The company owes Tk47 crore to Mercantile Bank, Tk32 crore to Uttara Bank, Tk35 crore to Dutch-Bangla Bank, Tk23 crore to Shahjalal Islami Bank, Tk10 crore to Social Islami Bank, Tk8 crore to Standard Bank, Tk6 crore to NRB Commercial Bank, Tk8 crore to National Bank, Tk10 crore to Mutual Trust Bank and Tk5 crore to Dhaka Bank.
Its managing director said all the banks have filed separate cases against the non-bank financial institution as the latter did not repay the loans.
The financial institution has been trying to collect money from alternative sources to repay the banks, he added.
Alternative way to collect money
The company wants to give shares to clients to overcome the financial crisis as well as to pay its dues to the banks and its depositors.
The company's board of directors took the decision in April this year.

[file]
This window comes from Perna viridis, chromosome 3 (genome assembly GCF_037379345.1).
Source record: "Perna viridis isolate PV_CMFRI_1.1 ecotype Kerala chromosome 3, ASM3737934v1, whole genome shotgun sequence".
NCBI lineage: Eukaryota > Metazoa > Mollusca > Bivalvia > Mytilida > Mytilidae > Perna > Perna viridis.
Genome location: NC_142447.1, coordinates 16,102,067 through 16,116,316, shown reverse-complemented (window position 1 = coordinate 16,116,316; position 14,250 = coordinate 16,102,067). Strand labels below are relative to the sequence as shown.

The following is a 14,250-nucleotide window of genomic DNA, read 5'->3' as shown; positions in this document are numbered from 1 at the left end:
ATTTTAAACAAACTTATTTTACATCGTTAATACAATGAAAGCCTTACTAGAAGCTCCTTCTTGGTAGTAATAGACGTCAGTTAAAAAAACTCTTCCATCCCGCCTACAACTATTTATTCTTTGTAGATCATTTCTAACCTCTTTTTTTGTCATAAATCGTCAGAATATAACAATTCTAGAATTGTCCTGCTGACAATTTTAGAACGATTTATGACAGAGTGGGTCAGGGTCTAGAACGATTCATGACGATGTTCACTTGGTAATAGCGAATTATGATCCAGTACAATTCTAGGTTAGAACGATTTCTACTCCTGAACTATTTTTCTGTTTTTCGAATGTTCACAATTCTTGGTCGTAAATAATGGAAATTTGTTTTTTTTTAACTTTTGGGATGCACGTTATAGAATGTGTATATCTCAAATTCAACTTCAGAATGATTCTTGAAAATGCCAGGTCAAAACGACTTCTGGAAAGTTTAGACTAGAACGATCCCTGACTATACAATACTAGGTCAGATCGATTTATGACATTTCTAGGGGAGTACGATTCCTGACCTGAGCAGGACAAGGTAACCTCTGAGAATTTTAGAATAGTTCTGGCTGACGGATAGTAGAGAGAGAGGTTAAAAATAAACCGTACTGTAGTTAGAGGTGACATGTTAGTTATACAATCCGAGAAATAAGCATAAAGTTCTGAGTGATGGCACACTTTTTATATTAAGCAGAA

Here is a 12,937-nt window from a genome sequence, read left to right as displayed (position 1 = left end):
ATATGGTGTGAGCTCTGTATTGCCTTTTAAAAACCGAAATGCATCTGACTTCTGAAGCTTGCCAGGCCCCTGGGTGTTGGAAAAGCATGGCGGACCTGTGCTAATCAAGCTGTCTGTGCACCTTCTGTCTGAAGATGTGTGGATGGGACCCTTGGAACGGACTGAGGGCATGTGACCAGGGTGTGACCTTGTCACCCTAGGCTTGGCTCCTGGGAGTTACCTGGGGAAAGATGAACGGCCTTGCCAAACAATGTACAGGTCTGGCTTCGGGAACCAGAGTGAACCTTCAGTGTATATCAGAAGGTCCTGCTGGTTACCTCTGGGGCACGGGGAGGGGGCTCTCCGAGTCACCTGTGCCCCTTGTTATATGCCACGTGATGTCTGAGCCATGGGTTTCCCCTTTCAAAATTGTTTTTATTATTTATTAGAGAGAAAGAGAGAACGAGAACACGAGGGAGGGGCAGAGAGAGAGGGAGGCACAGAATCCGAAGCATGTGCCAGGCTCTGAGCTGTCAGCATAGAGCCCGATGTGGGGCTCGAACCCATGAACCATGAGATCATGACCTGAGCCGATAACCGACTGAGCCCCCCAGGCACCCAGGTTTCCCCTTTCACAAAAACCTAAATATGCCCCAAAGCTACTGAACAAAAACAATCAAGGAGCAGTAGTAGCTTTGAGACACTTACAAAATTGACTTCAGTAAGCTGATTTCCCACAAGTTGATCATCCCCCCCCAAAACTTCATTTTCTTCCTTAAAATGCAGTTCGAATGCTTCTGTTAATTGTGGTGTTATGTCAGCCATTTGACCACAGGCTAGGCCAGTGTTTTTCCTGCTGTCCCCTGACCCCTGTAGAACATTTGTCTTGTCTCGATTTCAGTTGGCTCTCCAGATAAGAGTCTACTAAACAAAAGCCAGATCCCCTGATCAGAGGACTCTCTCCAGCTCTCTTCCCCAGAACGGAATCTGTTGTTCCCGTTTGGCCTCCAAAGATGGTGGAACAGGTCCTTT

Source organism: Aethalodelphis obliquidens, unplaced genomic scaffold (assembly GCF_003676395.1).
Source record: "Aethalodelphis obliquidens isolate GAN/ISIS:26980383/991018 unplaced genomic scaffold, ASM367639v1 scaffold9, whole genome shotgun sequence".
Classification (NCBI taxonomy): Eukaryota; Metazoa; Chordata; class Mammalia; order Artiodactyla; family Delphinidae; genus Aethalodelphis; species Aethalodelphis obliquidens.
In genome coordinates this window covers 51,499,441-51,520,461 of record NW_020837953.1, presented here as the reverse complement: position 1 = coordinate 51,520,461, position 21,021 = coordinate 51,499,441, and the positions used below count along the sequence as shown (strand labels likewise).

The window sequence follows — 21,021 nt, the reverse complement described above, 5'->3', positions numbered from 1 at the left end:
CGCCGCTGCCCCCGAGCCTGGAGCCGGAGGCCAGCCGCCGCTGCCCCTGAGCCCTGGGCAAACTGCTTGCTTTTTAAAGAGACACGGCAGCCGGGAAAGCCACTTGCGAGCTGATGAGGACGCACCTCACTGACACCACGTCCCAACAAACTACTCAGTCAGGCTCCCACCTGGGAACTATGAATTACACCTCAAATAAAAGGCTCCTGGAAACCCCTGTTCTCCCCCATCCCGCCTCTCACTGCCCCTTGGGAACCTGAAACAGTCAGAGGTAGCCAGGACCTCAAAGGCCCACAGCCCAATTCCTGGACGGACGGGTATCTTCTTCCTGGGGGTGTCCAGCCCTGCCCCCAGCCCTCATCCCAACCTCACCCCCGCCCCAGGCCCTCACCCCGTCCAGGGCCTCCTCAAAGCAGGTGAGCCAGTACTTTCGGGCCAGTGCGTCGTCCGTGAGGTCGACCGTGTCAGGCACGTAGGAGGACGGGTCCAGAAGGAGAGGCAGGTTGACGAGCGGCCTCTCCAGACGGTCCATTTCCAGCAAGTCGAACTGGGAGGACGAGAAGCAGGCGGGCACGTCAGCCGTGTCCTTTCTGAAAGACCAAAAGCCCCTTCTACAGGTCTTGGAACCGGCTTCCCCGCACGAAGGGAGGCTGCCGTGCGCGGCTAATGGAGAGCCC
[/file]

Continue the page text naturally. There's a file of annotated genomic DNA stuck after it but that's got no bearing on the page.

The financial institution has submitted a written proposal, seeking permission from the Bangladesh Bank to this effect.
The company has sought approval from the central bank to give its shares to the lender organisations against at least 50 percent of their deposited money. It has also proposed keeping their representatives on its board of directors.
The company's managing director said no directive has come yet from the central bank in this regard.
Company on the verge of bankruptcy
Some 93 percent of the loans, disbursed by the Bangladesh Industrial Finance Company as of September this year, have become defaulted.
In 2018, the outstanding loan was Tk1,300 crore and 96 percent of it was defaulted on, as per Bangladesh Bank data.
The amount of loans to different organisations of Sunman Group, owned by the company's former chairman Major (retd) Abdul Mannan, stood at Tk1,000 crore, and the entire amount was defaulted on, according to an investigation carried out by the Bangladesh Bank in 2015.
He had taken the loan by violating rules. Some 30 cases have been filed against Sunman Group as measures aimed at recovering the amount.